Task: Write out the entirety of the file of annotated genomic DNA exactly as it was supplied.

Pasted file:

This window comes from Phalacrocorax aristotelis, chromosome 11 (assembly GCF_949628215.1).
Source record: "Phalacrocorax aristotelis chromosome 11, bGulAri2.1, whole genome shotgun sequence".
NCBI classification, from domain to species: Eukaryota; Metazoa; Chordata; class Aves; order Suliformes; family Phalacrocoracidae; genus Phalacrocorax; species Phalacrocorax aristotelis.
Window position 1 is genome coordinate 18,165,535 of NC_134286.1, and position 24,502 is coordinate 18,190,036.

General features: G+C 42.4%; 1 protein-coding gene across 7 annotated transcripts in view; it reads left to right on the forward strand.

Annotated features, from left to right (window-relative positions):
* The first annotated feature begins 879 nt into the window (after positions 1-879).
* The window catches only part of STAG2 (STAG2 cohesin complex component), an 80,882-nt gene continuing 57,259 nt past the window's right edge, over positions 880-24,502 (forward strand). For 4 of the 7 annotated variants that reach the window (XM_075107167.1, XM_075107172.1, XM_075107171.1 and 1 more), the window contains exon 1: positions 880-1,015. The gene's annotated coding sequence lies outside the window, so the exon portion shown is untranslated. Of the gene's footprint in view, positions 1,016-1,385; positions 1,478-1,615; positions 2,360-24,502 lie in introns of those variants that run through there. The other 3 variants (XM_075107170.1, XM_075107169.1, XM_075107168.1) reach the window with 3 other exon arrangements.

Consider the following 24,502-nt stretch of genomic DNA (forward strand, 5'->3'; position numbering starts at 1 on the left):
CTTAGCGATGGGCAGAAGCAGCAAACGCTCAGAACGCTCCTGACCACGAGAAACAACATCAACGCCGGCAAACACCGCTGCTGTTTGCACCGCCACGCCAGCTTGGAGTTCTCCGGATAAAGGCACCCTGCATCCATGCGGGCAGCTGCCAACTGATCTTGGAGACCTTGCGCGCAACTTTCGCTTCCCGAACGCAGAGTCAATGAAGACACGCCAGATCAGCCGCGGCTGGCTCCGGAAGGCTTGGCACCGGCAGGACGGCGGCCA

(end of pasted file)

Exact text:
This window comes from Phalacrocorax aristotelis, chromosome 11 (assembly GCF_949628215.1).
Source record: "Phalacrocorax aristotelis chromosome 11, bGulAri2.1, whole genome shotgun sequence".
NCBI classification, from domain to species: Eukaryota; Metazoa; Chordata; class Aves; order Suliformes; family Phalacrocoracidae; genus Phalacrocorax; species Phalacrocorax aristotelis.
Window position 1 is genome coordinate 18,165,535 of NC_134286.1, and position 24,502 is coordinate 18,190,036.

General features: G+C 42.4%; 1 protein-coding gene across 7 annotated transcripts in view; it reads left to right on the forward strand.

Annotated features, from left to right (window-relative positions):
* The first annotated feature begins 879 nt into the window (after positions 1-879).
* The window catches only part of STAG2 (STAG2 cohesin complex component), an 80,882-nt gene continuing 57,259 nt past the window's right edge, over positions 880-24,502 (forward strand). For 4 of the 7 annotated variants that reach the window (XM_075107167.1, XM_075107172.1, XM_075107171.1 and 1 more), the window contains exon 1: positions 880-1,015. The gene's annotated coding sequence lies outside the window, so the exon portion shown is untranslated. Of the gene's footprint in view, positions 1,016-1,385; positions 1,478-1,615; positions 2,360-24,502 lie in introns of those variants that run through there. The other 3 variants (XM_075107170.1, XM_075107169.1, XM_075107168.1) reach the window with 3 other exon arrangements.

Consider the following 24,502-nt stretch of genomic DNA (forward strand, 5'->3'; position numbering starts at 1 on the left):
CTTAGCGATGGGCAGAAGCAGCAAACGCTCAGAACGCTCCTGACCACGAGAAACAACATCAACGCCGGCAAACACCGCTGCTGTTTGCACCGCCACGCCAGCTTGGAGTTCTCCGGATAAAGGCACCCTGCATCCATGCGGGCAGCTGCCAACTGATCTTGGAGACCTTGCGCGCAACTTTCGCTTCCCGAACGCAGAGTCAATGAAGACACGCCAGATCAGCCGCGGCTGGCTCCGGAAGGCTTGGCACCGGCAGGACGGCGGCCA